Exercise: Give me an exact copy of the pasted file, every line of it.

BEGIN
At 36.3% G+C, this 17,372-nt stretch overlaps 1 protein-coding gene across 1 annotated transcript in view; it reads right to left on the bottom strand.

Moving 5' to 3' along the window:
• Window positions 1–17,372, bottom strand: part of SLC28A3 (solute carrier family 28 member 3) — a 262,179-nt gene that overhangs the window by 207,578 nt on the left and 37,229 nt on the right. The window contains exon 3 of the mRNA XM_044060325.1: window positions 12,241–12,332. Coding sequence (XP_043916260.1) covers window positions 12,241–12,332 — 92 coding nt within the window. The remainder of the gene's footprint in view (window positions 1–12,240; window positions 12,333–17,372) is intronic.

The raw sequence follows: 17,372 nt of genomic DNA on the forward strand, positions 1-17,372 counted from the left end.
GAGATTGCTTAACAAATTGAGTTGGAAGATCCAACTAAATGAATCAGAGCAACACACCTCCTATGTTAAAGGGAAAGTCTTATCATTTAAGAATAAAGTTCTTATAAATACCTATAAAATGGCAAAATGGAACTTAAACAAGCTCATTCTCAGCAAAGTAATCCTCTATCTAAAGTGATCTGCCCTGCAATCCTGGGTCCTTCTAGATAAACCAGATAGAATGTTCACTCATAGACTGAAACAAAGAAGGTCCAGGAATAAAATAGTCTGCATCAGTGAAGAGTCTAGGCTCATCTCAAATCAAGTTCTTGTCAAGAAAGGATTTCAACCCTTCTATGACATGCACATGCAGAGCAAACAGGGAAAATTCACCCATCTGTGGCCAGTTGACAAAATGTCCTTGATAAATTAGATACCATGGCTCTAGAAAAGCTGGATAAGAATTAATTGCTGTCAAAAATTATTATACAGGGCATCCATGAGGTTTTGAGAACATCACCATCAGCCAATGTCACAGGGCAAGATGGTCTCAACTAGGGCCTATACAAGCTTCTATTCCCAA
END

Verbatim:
At 36.3% G+C, this 17,372-nt stretch overlaps 1 protein-coding gene across 1 annotated transcript in view; it reads right to left on the bottom strand.

Moving 5' to 3' along the window:
• Window positions 1–17,372, bottom strand: part of SLC28A3 (solute carrier family 28 member 3) — a 262,179-nt gene that overhangs the window by 207,578 nt on the left and 37,229 nt on the right. The window contains exon 3 of the mRNA XM_044060325.1: window positions 12,241–12,332. Coding sequence (XP_043916260.1) covers window positions 12,241–12,332 — 92 coding nt within the window. The remainder of the gene's footprint in view (window positions 1–12,240; window positions 12,333–17,372) is intronic.

The raw sequence follows: 17,372 nt of genomic DNA on the forward strand, positions 1-17,372 counted from the left end.
GAGATTGCTTAACAAATTGAGTTGGAAGATCCAACTAAATGAATCAGAGCAACACACCTCCTATGTTAAAGGGAAAGTCTTATCATTTAAGAATAAAGTTCTTATAAATACCTATAAAATGGCAAAATGGAACTTAAACAAGCTCATTCTCAGCAAAGTAATCCTCTATCTAAAGTGATCTGCCCTGCAATCCTGGGTCCTTCTAGATAAACCAGATAGAATGTTCACTCATAGACTGAAACAAAGAAGGTCCAGGAATAAAATAGTCTGCATCAGTGAAGAGTCTAGGCTCATCTCAAATCAAGTTCTTGTCAAGAAAGGATTTCAACCCTTCTATGACATGCACATGCAGAGCAAACAGGGAAAATTCACCCATCTGTGGCCAGTTGACAAAATGTCCTTGATAAATTAGATACCATGGCTCTAGAAAAGCTGGATAAGAATTAATTGCTGTCAAAAATTATTATACAGGGCATCCATGAGGTTTTGAGAACATCACCATCAGCCAATGTCACAGGGCAAGATGGTCTCAACTAGGGCCTATACAAGCTTCTATTCCCAA